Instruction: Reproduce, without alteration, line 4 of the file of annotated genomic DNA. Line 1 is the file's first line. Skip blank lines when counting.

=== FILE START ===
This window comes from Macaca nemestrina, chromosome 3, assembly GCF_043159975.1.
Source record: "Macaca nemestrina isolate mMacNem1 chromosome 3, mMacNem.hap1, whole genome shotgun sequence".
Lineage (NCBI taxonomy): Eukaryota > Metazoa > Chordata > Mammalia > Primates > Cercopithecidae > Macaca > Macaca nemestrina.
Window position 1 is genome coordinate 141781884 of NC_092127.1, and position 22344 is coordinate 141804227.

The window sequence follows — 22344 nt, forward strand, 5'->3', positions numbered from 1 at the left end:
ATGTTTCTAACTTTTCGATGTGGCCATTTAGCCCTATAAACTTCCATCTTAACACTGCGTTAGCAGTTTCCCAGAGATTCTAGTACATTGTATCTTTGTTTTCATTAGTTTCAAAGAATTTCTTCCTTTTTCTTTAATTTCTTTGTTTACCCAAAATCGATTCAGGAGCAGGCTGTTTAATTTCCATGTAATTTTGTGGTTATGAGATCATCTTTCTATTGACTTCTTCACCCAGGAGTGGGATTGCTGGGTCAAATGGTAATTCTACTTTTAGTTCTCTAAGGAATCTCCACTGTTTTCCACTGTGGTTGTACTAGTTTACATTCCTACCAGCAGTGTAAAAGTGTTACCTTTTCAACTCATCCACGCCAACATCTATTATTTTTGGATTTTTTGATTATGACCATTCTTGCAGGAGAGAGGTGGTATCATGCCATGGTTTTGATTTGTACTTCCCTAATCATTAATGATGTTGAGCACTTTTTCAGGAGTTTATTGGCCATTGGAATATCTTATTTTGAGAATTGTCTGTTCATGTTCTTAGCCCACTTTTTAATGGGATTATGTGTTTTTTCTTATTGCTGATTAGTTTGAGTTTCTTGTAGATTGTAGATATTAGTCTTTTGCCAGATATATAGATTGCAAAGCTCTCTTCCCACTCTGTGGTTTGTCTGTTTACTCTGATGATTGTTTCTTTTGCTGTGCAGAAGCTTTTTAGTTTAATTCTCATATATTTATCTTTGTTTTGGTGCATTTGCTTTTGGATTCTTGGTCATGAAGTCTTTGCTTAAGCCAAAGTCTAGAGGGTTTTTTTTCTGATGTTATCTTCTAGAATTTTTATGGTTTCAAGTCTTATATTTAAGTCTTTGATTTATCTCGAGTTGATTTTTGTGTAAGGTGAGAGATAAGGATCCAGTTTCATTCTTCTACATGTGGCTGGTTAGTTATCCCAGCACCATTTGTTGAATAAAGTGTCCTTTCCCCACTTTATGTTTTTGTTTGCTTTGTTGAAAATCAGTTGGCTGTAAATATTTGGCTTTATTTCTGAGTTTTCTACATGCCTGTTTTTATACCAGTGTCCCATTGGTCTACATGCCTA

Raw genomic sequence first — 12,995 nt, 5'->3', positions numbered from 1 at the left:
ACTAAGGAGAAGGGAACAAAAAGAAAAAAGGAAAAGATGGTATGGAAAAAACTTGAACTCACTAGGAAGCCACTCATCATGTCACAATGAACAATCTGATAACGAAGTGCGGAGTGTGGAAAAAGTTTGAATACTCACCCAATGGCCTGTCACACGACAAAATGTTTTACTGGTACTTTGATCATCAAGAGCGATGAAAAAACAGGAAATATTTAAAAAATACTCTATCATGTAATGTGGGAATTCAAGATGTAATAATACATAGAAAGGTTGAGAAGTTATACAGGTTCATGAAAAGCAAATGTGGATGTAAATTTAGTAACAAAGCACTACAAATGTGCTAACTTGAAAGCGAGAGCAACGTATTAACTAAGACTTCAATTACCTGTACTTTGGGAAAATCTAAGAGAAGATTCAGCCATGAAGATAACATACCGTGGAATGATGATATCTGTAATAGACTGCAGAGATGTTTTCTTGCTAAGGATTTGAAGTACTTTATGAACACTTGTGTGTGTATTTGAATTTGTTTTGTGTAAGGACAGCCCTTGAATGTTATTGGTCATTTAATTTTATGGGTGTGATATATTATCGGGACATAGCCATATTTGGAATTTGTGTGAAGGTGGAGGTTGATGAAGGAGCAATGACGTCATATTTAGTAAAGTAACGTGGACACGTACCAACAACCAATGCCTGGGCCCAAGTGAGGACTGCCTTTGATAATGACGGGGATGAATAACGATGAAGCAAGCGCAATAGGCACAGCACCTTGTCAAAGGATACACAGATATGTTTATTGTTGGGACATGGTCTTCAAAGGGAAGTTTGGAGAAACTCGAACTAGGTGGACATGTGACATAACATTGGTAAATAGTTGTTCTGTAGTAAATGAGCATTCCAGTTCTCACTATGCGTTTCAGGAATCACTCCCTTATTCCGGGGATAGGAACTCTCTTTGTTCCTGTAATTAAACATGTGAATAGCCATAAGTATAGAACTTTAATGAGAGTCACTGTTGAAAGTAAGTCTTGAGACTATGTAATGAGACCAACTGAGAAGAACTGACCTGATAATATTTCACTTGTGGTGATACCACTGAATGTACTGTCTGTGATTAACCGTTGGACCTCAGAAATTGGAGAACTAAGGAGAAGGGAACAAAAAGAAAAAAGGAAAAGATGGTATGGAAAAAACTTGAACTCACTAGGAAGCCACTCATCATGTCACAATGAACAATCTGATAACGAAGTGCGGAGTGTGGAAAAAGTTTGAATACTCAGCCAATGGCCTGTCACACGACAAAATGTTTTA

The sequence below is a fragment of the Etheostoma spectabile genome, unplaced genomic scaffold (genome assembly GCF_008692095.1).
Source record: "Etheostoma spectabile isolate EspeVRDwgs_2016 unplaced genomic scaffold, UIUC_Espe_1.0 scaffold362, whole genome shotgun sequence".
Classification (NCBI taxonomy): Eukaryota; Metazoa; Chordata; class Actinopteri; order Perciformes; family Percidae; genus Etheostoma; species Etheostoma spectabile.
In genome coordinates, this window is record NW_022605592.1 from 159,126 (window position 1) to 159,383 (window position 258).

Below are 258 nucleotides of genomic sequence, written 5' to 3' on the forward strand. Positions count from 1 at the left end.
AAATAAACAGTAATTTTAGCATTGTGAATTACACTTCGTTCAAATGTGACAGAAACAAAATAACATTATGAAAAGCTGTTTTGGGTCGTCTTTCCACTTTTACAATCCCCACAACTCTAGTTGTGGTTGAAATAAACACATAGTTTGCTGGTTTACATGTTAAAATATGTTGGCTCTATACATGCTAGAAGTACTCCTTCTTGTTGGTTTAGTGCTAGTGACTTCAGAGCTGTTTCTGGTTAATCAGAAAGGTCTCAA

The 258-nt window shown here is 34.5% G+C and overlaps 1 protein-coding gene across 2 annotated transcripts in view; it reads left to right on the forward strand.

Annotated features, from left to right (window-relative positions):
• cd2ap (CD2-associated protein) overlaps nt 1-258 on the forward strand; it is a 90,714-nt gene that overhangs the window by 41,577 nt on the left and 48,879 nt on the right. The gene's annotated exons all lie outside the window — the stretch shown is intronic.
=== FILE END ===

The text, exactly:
Window position 1 is genome coordinate 141781884 of NC_092127.1, and position 22344 is coordinate 141804227.